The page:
Bator’s narrator, Alicia Tabor, is a journalist who returns to her birthplace to report on a recent series of missing children. Once there, her investigation of the disappearances merges with a personal reckoning with her family history. The narrator’s mother, who was traumatized during the war, went on to abuse the narrator and her older sister. Through encounters with old women, former boyfriends, and itinerant preachers, the narrator sheds light on some of the war traumas her mother had undergone, as well as on the ways her deceased older sister tried to shield her from her mother’s violent outbursts. A solitary eccentric whom she meets in an online chat room helps her discover a stack of her sister’s letters. A former schoolmate accompanies her on explorations of the town’s underground sewer and tunnel systems in search of kidnappers and ideologues past and present. In the process, the narrator slowly delves into the larger communal history of which her mother’s childhood is only a small part, and of which the currently missing children are the newest—by now sadly predictable—chapter. She starts to see her own childhood as interspersed with echoes and reenactments of the violence inflicted on her elders. She also begins to reinterpret the urban legends recounted to her—many of which eerily involve nurturing cats—as her community’s attempts to pass on to the younger generation alternative models of self-care and mutual care.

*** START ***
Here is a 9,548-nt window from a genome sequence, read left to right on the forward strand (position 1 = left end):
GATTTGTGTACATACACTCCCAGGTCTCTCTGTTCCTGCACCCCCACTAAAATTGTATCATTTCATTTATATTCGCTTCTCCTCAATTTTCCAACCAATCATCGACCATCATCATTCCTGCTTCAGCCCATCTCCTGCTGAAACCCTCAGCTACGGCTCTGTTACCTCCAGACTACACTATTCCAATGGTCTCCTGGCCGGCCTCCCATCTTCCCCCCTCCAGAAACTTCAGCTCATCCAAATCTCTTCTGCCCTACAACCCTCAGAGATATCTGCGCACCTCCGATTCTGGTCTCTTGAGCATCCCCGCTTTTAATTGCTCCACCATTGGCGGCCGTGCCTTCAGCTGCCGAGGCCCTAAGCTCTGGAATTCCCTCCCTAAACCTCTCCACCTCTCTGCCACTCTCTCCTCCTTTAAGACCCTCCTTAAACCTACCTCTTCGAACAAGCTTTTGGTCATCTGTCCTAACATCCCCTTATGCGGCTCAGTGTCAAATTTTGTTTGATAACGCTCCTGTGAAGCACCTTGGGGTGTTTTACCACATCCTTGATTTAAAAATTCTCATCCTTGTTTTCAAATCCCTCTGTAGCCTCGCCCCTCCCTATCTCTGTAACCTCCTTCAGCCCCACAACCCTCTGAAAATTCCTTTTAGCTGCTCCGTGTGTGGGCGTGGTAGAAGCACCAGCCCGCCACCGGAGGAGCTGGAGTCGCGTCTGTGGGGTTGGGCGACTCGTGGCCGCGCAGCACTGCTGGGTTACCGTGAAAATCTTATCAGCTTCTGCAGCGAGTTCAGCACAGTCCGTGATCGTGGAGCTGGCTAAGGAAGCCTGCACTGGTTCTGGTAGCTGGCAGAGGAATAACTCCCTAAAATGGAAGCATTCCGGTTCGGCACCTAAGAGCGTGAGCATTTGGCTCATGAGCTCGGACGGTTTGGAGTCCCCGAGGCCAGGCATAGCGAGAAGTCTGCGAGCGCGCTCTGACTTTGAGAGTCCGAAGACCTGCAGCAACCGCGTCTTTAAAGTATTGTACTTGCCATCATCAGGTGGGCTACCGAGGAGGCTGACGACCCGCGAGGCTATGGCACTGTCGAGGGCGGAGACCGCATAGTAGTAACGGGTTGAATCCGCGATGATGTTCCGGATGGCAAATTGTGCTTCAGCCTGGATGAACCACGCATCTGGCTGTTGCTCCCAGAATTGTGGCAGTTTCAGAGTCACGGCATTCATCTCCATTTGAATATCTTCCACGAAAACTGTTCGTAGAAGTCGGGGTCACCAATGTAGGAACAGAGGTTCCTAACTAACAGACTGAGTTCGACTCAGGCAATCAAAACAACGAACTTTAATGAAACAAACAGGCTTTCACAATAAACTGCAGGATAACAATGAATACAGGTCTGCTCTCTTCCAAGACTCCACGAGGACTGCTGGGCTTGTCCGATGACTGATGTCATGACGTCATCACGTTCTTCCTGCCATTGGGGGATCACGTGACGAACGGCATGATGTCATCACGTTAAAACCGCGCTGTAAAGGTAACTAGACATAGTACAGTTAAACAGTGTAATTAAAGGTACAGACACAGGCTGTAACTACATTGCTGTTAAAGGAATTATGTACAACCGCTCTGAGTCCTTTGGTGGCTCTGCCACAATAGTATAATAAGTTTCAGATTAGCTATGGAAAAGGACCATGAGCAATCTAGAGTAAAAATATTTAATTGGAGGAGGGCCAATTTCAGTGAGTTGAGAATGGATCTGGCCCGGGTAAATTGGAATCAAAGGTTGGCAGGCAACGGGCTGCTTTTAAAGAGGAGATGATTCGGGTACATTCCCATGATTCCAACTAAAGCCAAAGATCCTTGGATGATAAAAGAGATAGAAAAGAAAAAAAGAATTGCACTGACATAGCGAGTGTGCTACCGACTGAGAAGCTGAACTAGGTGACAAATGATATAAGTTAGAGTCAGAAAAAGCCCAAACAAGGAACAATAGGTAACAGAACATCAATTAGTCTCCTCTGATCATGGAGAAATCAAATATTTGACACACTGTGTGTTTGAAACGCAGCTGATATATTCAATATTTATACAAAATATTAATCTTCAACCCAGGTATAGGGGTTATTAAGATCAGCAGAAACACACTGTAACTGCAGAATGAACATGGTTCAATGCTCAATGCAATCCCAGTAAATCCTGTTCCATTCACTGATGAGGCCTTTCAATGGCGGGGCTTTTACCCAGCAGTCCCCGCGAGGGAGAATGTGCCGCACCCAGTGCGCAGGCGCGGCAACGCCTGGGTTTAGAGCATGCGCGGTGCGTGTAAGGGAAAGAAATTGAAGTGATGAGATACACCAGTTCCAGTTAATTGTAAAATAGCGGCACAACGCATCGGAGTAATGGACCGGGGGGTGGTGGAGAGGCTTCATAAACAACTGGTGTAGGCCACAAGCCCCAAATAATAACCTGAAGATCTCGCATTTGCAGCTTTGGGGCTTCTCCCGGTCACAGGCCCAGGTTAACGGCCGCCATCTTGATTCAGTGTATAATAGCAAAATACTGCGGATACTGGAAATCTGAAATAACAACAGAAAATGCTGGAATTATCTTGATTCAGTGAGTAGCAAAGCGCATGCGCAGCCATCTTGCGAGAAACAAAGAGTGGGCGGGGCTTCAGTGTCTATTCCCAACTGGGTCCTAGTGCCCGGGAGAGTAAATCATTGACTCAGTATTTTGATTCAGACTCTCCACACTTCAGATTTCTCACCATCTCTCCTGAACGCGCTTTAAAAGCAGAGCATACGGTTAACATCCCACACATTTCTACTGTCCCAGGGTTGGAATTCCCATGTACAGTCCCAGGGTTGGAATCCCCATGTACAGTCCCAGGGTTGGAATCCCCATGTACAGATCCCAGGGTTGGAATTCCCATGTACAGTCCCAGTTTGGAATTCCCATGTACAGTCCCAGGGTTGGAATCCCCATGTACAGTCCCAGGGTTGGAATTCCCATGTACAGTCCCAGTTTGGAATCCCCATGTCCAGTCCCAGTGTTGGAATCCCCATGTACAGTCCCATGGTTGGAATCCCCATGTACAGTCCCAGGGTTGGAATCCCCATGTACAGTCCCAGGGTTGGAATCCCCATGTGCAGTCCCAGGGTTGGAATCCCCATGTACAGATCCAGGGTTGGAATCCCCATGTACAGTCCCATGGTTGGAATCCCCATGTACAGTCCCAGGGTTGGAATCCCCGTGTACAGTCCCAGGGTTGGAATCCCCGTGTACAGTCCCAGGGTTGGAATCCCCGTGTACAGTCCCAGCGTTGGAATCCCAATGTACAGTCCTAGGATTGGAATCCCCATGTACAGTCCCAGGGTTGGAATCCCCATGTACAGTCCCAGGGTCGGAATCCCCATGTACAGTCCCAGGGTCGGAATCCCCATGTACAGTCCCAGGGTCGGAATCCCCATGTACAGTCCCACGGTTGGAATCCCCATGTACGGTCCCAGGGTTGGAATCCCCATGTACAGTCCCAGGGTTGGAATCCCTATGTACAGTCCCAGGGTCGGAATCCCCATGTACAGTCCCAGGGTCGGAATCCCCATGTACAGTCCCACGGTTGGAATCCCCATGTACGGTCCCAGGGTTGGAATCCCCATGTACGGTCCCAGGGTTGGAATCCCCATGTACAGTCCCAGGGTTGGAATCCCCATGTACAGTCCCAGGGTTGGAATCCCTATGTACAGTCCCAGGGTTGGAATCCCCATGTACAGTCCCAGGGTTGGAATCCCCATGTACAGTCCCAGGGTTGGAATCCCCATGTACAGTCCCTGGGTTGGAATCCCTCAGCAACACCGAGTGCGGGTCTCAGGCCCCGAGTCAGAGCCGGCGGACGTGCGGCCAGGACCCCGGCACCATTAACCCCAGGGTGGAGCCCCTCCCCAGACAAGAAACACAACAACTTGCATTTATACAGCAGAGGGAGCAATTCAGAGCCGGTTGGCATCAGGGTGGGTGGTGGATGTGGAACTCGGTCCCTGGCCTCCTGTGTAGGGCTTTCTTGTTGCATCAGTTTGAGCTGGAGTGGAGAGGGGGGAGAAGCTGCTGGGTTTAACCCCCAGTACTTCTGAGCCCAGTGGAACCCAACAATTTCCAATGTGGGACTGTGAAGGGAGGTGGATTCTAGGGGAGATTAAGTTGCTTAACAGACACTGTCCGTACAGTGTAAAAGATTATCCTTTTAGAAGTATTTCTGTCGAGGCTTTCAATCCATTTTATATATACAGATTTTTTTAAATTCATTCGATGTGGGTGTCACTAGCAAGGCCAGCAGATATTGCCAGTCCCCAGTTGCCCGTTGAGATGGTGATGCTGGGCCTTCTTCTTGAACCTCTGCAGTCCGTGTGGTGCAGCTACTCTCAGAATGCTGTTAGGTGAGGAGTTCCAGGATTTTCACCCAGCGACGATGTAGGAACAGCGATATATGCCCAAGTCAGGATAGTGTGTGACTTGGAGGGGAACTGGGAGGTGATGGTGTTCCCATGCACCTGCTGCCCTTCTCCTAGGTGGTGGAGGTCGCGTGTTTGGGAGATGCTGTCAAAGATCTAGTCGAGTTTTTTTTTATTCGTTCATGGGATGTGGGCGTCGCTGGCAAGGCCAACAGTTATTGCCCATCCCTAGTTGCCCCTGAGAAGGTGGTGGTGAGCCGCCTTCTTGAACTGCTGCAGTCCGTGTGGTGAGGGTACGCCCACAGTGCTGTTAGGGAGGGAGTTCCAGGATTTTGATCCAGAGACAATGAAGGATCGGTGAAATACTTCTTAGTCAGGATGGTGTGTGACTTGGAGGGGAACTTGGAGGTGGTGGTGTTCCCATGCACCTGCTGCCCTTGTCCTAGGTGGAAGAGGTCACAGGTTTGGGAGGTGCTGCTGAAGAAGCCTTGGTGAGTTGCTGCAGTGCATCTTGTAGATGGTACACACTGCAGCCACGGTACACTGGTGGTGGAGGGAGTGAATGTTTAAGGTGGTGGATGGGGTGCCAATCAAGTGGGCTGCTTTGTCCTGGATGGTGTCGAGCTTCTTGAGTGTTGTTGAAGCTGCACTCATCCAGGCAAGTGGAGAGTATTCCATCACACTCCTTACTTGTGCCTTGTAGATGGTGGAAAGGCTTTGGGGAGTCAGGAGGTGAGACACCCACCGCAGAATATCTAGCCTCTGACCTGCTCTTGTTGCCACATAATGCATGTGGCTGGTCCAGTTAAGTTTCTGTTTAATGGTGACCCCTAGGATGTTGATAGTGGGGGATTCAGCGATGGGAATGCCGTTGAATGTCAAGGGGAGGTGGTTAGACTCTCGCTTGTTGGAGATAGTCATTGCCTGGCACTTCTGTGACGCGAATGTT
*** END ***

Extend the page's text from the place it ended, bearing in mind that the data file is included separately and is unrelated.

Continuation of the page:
To see the world through the eyes of their countrymen left behind is now a more difficult act of imagination for the Polish middle class than is recognizing themselves in their American or Western European equivalents.